So how can we give our children the freedom to make mistakes, teach our children that it is alright to make mistakes, and show them how to learn from their mistakes?

First, we need to start being role models We need to quit beating ourselves up for our own mistakes, and instead learn from them. Laugh at them.

When we talk about our mistakes and what we learned from them, we are showing our children how to approach their own mistakes. When we laugh at our mistakes and not let them ruin our day, we are communicating that mistakes don’t have a lot of power over us and that it is alright to make mistakes.

Here are some things I am trying to teach my children about making mistakes. How to learn from mistakes:

Making mistakes is a normal part of life and learning.


A toddler can’t learn to walk without falling a lot of times. An artist will have to draw hundreds of hands before they master drawing them. No one can learn to play the piano without hitting a plethora of bad notes. The first attempt at cleaning the toilet will not be the best. A first interview is often like a bad movie and lingers for a while.

When our children start beating themselves up after a mistake, remind them that they need to make a lot of mistakes to learn something. Remind them that mistakes are a big part of learning.

Sometimes I just shout, “Yay for mistakes!” Yes, it seems silly, but the point is to break the mood. Maybe we start giggling. The point is to remind them that mistakes don’t have to be these serious things we need to be afraid of. Mistake are evidence of trying.

It must be sinking in because sometimes when I make a mistake, my children will remind me that it is all part of learning and it is alright. “You just pulled a Theresa,” they say.

Is it a mistake or lack of knowledge?


Sometimes we get more upset when we make a mistake doing something we know we are good at than when we make a mistake at something we are not good at.

I have a child that is great at math, but can get frustrated when he gets a problem wrong. I like to say, “Yay! A learning opportunity! Now let’s put our detective hats on and discover where the mistake is.”

We both look at the problem and either he will find it or I will. Often it is a silly mistake, a step inverted or forgotten, and I will say, “Oh, look at this silly mistake. You inverted the steps. Silly you.” On a good day, he will see it and we both laugh. “You know how to do this problem, you just made a silly mistake,” I say.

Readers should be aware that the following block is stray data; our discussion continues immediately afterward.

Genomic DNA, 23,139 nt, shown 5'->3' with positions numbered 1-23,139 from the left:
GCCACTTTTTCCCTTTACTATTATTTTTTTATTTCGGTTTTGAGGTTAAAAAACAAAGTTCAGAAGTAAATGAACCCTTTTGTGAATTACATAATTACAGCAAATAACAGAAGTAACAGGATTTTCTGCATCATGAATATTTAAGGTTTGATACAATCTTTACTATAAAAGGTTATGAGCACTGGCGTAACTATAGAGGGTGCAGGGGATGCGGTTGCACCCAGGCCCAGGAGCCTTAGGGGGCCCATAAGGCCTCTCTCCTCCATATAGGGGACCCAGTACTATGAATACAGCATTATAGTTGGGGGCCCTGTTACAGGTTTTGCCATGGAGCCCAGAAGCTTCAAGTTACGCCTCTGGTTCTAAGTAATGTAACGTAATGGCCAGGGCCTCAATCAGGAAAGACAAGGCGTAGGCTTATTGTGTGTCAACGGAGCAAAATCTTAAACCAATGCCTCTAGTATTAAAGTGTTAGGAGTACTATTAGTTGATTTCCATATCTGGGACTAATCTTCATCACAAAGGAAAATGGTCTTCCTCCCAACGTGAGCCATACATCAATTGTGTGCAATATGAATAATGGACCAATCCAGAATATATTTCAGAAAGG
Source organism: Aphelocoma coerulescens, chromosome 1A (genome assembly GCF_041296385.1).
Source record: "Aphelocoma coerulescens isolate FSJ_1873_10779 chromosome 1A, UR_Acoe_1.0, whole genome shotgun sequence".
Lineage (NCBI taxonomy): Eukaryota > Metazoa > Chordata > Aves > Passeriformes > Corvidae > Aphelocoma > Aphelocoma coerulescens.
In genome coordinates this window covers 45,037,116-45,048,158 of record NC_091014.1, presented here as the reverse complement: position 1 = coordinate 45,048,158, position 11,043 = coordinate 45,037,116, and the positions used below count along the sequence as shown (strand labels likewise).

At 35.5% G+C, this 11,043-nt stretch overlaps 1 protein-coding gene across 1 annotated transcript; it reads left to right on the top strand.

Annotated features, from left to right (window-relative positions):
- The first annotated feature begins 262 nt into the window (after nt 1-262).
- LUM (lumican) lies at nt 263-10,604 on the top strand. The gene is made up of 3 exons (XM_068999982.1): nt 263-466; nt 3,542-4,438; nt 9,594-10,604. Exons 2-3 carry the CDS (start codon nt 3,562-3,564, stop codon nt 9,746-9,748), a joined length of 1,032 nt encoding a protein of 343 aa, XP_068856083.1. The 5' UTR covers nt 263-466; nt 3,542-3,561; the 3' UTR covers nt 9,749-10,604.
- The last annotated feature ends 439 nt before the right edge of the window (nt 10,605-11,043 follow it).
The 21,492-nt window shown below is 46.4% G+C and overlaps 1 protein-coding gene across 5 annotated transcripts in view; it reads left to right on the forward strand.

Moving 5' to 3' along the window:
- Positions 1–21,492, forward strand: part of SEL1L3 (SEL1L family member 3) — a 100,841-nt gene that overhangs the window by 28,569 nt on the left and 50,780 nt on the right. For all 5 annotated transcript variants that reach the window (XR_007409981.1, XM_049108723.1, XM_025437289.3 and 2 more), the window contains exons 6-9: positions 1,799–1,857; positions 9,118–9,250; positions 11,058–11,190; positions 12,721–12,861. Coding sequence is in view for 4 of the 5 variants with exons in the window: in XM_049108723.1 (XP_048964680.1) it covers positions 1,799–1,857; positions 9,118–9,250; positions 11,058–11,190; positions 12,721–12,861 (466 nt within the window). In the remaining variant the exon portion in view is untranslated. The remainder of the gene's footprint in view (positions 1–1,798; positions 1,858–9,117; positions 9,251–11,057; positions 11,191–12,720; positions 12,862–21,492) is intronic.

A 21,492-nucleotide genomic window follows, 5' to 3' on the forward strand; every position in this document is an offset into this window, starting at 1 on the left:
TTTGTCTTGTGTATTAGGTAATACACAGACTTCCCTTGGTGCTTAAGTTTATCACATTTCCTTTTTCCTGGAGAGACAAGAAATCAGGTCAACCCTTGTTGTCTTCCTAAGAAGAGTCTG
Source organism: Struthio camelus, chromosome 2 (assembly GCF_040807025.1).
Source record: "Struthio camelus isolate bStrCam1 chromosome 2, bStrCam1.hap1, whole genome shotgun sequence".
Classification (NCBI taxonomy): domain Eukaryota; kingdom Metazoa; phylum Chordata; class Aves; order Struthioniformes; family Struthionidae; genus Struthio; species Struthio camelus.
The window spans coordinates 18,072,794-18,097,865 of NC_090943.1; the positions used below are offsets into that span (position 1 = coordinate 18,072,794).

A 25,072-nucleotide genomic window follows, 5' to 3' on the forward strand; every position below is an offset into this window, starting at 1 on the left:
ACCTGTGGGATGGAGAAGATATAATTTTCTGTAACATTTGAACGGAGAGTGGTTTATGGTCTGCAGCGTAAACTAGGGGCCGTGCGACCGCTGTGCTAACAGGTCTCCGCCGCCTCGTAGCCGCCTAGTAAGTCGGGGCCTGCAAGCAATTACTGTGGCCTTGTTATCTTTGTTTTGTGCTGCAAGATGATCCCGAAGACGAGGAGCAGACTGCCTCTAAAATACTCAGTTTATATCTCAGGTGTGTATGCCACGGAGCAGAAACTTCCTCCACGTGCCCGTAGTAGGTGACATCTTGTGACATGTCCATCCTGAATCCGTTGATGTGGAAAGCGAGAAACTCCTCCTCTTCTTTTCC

He corrects his problem and off we go.

Sometimes he makes the mistake because he doesn’t know how to do the problem. Then I say, “Great! An opportunity to learn. How exciting!” And then I figure out what he doesn’t understand and reteach him.

Now this may seem silly, but it works in our house and communicates to him that mistakes are alright in school work. In fact, I will remind him that when we make mistakes and correct them, we have less chance of making the mistake in the future.

How many of us got a word wrong in a spelling bee and when we heard the correct spelling we kicked ourselves in the brain? But the thing is, we have never forgotten how to spell that word again. Realizing our mistakes and correcting our mistakes cements that learning into our minds.

That is what life is about – learning. That is what school is about – learning. If you are learning, then you are on the right track and doing what you are supposed to be doing. No matter how many tries it takes. No matter how long it takes.

Ask what they can learn from their mistake.


If your child comes home disappointed because they received a C on the last science test, now is the time to ask a question or two, not jump on them for their low grade. Asking, “Why do you think you got a C?” gets the child thinking about what they can learn from their mistake and then do differently. It also gives them power to change the future.

Maybe your child doesn’t know why they got a D. Throw out some questions. Did they think they were prepared? Were they especially nervous? Had they read the chapter? What did the other students get?